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Basin planners approve two new runs at Utah Olympic Park

An aerial view of the Utah Olympic Park shows the new training area under construction.
Utah Olympic Legacy Foundation
This aerial shot from 2022 shows two current ski runs and chairlift on West Peak. The new "easiest way down" will loop around the nearest ridge on the right side of the image. The ski mountaineering run will go between the two groups of pine trees on the left. The uphill skinning track will go through the trees, next to the lift.

Two new ski runs at Utah Olympic Park will provide an easier way down and a training area for ski mountaineering, making its Olympic debut in 2026.

The Utah Olympic Legacy Foundation won a unanimous vote from the Snyderville Basin Planning Commission Sept. 26 to build two new ski runs at Utah Olympic Park.

Both runs will be serviced by the West Peak chairlift that opened earlier this year.

One run will serve as the “easiest way down” from West Peak, looping around the northwest slope. It will also be a way for snowcats to climb the mountain.

The other run has two parts. One half is for uphill skinning or hiking, climbing through the pine trees next to the chairlift, and the downhill-only half curves around the other side of the trees.

The two existing runs are in light grey, and the new runs are in dark grey. The northwest run will be the easiest way down for new skiers and easiest way up for snowcats. The bottom run, split in two, is the skimo track.
Utah Olympic Legacy Foundation
Snyderville Basin Planning Commission staff report
The two existing runs are in light grey, and the new runs are in dark grey. The northwest run will be the easiest way down for new skiers and easiest way up for snowcats. The bottom run, split in two, is the skimo track.

UOP General Manager Jamie Kimball said it will serve as a training area for the park’s growing ski mountaineering program. In ski mountaineering races, athletes climb uphill by foot or using mohair skins on the bottom of their skis before skiing back down.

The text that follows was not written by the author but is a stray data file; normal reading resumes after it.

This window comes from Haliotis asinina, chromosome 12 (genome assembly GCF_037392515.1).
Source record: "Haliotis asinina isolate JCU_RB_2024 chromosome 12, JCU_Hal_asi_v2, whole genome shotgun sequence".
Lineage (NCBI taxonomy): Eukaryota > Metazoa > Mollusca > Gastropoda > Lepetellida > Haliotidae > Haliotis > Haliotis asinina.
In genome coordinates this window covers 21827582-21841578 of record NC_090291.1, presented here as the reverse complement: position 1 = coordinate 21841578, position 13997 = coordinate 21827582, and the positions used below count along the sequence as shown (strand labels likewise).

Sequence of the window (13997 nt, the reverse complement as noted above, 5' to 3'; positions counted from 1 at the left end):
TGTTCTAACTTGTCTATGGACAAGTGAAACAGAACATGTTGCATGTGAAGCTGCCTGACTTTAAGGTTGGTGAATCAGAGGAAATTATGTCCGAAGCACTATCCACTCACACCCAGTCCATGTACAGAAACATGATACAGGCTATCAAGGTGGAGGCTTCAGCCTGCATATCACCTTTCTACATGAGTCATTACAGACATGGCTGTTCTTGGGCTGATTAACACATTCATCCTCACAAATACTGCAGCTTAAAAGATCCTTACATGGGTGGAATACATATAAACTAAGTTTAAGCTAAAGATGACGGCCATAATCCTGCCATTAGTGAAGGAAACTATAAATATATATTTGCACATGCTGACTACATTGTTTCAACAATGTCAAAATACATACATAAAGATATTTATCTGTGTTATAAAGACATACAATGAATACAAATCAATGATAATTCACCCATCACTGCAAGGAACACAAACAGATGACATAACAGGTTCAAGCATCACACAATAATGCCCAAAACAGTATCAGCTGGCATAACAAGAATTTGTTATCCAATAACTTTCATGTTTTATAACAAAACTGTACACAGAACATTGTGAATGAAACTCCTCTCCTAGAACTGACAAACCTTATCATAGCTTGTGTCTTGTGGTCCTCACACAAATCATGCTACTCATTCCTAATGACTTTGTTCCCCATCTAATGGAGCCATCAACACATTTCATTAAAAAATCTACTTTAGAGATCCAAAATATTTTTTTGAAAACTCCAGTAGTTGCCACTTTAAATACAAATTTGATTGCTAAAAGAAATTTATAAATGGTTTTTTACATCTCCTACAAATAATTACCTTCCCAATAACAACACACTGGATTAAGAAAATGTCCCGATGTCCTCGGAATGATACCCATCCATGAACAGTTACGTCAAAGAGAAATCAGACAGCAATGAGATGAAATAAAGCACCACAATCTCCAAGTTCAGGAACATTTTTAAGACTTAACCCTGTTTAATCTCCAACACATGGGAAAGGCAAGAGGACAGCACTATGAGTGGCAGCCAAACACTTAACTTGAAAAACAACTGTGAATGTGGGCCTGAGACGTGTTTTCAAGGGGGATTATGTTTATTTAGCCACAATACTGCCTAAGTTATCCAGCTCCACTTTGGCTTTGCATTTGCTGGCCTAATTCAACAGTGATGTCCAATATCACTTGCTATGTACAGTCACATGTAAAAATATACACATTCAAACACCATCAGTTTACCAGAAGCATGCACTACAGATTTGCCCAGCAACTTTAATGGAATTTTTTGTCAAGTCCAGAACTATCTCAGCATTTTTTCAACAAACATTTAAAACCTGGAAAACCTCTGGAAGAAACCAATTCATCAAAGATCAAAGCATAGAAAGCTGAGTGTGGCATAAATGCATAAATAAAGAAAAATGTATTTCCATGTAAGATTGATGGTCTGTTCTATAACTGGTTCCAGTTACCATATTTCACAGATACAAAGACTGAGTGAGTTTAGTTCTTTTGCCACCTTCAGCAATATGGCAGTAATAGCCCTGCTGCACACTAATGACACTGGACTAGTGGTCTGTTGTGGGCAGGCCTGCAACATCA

“We identified some really good terrain at the park over the last couple of years that would help that backcountry experience,” Kimball told Basin planners.

The International Olympic Committee added ski mountaineering, also known as “skimo,” to the 2026 Winter Olympics back in 2021. And Sept. 25, the United States Ski Mountaineering Association announced a partnership with the U.S. Olympic & Paralympic Committee to train skimo athletes for the 2026 Games in Italy.

Planning Commissioner Tyann Mooney asked if the UOP’s skimo runs could serve as an Olympic venue in the future, but Kimball said it’s too early to tell because the IOC hasn’t finalized length and height requirements for skimo venues.

Kimball and Utah Olympic Legacy Foundation President and CEO Colin Hilton addressed local concerns from the nearby Sun Peak neighborhood too.

Residents asked about lighted runs and snowmaking, and the UOP and county staff assured them neither lights nor snowmaking are proposed for the new runs.

If the park would like to add lights or snowmaking to its new runs, it would need to come back to the planning commission for another public hearing.

The UOP may ask the planning commission to approve more ski runs in the future, because it has identified several other possible ways down West Peak.

One resident was concerned about runs facing the neighborhood, but Hilton said that won’t happen.

“South-facing—facing Sun Peak—we will never put runs there,” he said. “It's only over the ridge facing into the park, is where we're talking about here.”

Five of the seven members of the Snyderville Basin Planning Commission voted yes. Commissioner Chris Conabee recused himself because he helped develop the Residences at Utah Olympic Park, and Commissioner Makena Hawley was absent.

Kimball told KPCW construction could begin on the skimo run in the next few weeks. It will be handwork with chainsaws, thinning some of the trees, but no grading is required.

The other run does need grading, which requires an engineering permit from Summit County. Kimball hopes to be permitted and ready to cut that run at the end of October.

According to the UOP, construction vehicles will not use Bear Hollow Drive.

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